Rotenone is a substance that occurs naturally in the roots of several plants (one of which is the commonly eaten jícama plant). It has actually been used for 1000s of years by indigenous tribes as a method of catching fish for food. It's a poison, but according to Wikipedia, it's only weakly absorbed through skin and the GI tract. So it's harmless to mammals. For fish, on the other hand, it's readily taken up through the gills and kills them quite quickly. What is being used here is rotenone in powder form. It gets mixed with water and a splash of dish soap (as an emulsifier) to make a sort of dough or thick batter (one of the researchers does this with his bare hands so it's some indication of how certain he is that it won't harm him). Then it gets double-bagged and is ready to be deployed.
The bags are taken down to a selected reef (usually on SCUBA), opened, and slowly shaken empty in the area. Since corals don't have gills, they are completely unaffected. The fish, however, die quickly. It has sort of a shotgun effect, killing everything with gills, whether a sample is needed or not. This is what made it so troubling for me. I don't like seeing things die for no reason. Fortunately, it quickly dilutes and is rendered inert by sunlight, so it doesn't have long lasting or widespread effects. It also mostly only kills small fishes. Anything larger than about 5 or 6 inches can withstand it long enough to swim to safety. Sadly, though, a large fish doesn't mean a large brain. Some big fish, mostly Yellowtail Snappers but also one large Yellowfin Grouper, were lured back into the toxic cloud by the prospect of an easy meal. They see the dead little fish and come swimming back in to gobble them up. If they do it enough times, they get a lethal dose themselves.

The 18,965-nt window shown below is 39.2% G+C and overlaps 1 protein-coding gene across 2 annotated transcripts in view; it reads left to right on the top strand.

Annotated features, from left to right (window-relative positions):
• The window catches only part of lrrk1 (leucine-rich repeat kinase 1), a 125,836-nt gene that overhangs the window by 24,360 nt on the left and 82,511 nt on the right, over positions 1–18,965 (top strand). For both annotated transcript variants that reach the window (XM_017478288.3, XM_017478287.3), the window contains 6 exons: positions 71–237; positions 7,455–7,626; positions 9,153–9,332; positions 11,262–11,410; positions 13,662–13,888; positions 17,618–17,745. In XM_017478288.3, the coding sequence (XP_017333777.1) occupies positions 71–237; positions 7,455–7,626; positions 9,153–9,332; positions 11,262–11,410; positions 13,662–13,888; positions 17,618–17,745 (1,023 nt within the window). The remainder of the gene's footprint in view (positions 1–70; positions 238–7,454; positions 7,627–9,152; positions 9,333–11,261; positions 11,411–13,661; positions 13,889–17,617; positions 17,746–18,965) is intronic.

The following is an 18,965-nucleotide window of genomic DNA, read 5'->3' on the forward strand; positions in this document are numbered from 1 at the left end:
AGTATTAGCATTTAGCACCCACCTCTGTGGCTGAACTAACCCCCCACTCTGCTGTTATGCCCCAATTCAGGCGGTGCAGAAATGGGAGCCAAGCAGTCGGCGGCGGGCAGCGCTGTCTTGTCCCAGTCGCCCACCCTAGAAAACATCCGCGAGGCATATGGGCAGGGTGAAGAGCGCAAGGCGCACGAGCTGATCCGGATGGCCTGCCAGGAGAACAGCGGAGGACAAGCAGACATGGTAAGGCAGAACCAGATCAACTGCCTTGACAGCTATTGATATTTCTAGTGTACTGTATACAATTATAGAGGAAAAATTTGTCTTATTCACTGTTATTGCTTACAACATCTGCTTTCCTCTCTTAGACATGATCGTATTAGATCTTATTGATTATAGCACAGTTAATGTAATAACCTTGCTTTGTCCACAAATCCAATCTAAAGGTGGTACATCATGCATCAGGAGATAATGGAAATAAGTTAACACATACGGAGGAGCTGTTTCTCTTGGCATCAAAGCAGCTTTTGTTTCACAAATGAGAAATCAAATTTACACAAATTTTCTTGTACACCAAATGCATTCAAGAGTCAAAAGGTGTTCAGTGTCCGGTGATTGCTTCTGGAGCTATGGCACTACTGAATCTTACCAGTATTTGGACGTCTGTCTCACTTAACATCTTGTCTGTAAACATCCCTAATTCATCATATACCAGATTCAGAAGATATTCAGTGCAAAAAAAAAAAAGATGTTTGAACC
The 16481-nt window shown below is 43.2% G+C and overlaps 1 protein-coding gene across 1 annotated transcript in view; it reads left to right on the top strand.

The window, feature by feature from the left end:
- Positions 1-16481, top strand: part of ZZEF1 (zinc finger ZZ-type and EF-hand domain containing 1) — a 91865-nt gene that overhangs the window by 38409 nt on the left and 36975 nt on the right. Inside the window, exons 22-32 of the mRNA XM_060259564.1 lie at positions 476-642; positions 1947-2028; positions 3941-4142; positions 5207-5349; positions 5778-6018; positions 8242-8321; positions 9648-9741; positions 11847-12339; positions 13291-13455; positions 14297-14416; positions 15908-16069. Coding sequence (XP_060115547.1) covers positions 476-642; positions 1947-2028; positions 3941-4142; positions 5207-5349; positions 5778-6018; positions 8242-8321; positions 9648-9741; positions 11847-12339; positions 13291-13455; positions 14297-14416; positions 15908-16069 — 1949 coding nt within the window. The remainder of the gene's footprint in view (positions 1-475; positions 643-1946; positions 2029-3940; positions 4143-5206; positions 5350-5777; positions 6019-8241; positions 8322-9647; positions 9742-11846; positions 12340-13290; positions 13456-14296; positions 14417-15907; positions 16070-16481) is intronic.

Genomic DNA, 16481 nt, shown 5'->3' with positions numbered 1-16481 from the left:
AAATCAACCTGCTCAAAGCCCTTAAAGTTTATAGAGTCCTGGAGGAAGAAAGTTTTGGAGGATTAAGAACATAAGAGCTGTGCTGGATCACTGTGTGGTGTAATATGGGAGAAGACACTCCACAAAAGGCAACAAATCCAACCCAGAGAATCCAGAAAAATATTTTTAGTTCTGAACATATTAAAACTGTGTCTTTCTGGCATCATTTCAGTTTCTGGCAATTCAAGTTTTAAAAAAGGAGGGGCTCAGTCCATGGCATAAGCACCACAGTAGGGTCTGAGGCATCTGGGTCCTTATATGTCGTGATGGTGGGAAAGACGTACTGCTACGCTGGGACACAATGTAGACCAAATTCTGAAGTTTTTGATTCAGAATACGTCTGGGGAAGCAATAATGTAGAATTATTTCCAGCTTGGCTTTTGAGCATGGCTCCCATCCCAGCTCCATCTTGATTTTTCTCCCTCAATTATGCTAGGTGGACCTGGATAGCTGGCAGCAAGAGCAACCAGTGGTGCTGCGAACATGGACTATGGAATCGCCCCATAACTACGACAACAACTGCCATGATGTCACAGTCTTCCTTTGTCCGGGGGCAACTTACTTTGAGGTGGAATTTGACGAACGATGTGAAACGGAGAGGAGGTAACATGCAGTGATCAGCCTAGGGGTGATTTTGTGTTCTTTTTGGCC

After the cloud settles out enough for us to see, we swim in and scoop up the dead fish lying on the ground. Those that are easily identifiable and which have already been collected, are left behind and, eventually, eaten by scavengers (which is harmless even to fish because the toxin is only effective when absorbed through the gills). The affected area is eventually repopulated from neighboring reefs or from unaffected portions of the same reef (the size of rotenone stations being done here is only about 20 or 30 feet). Again, its a matter of viewing it from an ecosystem-wide level or on an individual level - the impact is minimal on the ecosystem, but the impact on individual fish is dramatic.
Its understandable, though, why rotenone is such an important tool for this project - many species just can't be captured in other ways. As you can see from the pictures of the lab, a great diversity is turned up: